Over the years, it should come as no surprise that we've published a lot of stories on Frank Lloyd Wright. If we were a science-fiction publication, we'd have a lot of stories on Isaac Asimov. If we were a sports magazine, we'd have lots of articles on Michael Jordan. If we were a grocery store checkout line tabloid ... well, who cares, right? Anyway, the point is that Frank Lloyd Wright is the most famous architect who has ever lived. We can debate a lot of things—about Wright's vision, ability, impact, and whether or not he was even a very nice person—but we can't debate the fact that he's head and shoulders above everyone else when it comes to being the person who nearly everyone thinks of when you say the word "architect."
And, like everyone else, we love his work. From the Taliesins, to the Guggenheim, to all of the spectacular houses, to the unbuilt towers that never made it off a sketchpad, Wright truly was a master. So it's always a pleasure to cover all things Frank Lloyd Wright for you.
Having said that, here are a handful of some of the stories we've been fortunate enough to cover ...
Back in 2009, Hannah McCann covered the story of the forgotten women who worked for Wright over the years. In 2007, the Guggenheim Museum asked Beverly Willis (architect and head of the Beverly Willis Architecture Foundation which works to further the status of women practicing in the architecture profession) to delve into the issue. But she ran up against a screaming void. "The fact that there’s nothing out there doesn’t mean to me that there’s nothing out there," Willis said. "A woman’s designs are similar to chalk on a blackboard. You can write all of your accomplishments, but there’s an eraser following behind. I knew that there was a lot of information that had been lost." After two years of research, Willis was able to turn her findings into a 15-minute-long documentary A Girl Is a Fellow Here”: 100 Women Architects in the Studio of Frank Lloyd Wright. Read Hannah McCann's full story here.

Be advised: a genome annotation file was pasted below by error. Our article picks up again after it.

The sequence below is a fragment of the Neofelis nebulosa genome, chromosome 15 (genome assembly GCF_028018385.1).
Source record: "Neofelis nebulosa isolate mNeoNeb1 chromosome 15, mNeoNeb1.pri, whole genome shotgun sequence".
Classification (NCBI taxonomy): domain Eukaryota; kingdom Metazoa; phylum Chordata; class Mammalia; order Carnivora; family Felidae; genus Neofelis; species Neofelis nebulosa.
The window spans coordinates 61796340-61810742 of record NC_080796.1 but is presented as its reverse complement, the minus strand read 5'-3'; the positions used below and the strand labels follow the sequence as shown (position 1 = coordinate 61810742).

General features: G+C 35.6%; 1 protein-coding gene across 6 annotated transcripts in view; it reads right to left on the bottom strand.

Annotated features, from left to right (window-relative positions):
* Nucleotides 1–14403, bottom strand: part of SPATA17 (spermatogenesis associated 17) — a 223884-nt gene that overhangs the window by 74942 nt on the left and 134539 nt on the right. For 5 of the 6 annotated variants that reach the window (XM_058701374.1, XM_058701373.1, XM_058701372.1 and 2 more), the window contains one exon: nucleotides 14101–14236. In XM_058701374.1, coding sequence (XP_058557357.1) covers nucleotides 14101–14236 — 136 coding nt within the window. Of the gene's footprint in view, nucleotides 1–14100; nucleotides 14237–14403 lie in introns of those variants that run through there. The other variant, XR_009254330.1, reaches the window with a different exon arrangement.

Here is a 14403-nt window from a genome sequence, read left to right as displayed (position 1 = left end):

In 2012, assistant editor Lindsey Roberts interviewed Wright's personal photographer, Pedro Guerrero, who at age 22 met the 72-year-old architect when he went to Taliesin West and made a cold call for a job. "I had no idea who this man was," Guerrero told Roberts. "If I had known, I probably wouldn’t have gone." Roberts talked to Guerrero, then 95 years old, on the eve of an exhibition of his life's work at the Julius Shulman Institute at the Woodbury University School of Architecture in southern California. (Guerrero died a mere five months later.) As someone close to Wright, Guerrero lends a lot of insight into the man behind the image. "The reason that I think that we got along so well," Guerrero said, "is that I was not bowing and scraping all the time. We had our little jokes. He was very playful. ... I was not always standing in awe of him. ... He was just another friend. And a good one." Read Lindsey Roberts' full interview here.
There's a new exhibition on Wright opening Monday at the Museum of Modern Art, but in 2014 there was another. All about the tall architecture of Wright, we sent Thomas de Monchaux to review that show for us. We think "Prairie Style" when we think Wright, with good reason, but this MoMA show revealed the skyscraper designer that always lurked beneath the surface. "Wright’s work is so familiar," de Monchaux wrote, "that it is easy to miss how strange it is. Grandiose solipsism, as modeled by Wright, is so much the manner of contemporary architects that it goes largely unexamined. ... To contemplate the Broadacre City model, as jolly and creepy as a model railroad in its self-contained perfection, in its accumulation of tidy artificial solutions for tidy artificial problems (including a grand house on a convenient mesa whose notional resident much surely have been Wright himself), is to see less and less the public proposal with which the exhibit, with perhaps willful credulity, presents it—and to see further and further into a private world. The model has the feel of one of those projects that, upon his death, an otherwise undistinguished clerk or draftsman is discovered to have constructed, complete with syncretic mythology and personal gods, in his basement." Read Thomas de Monchaux's full article here.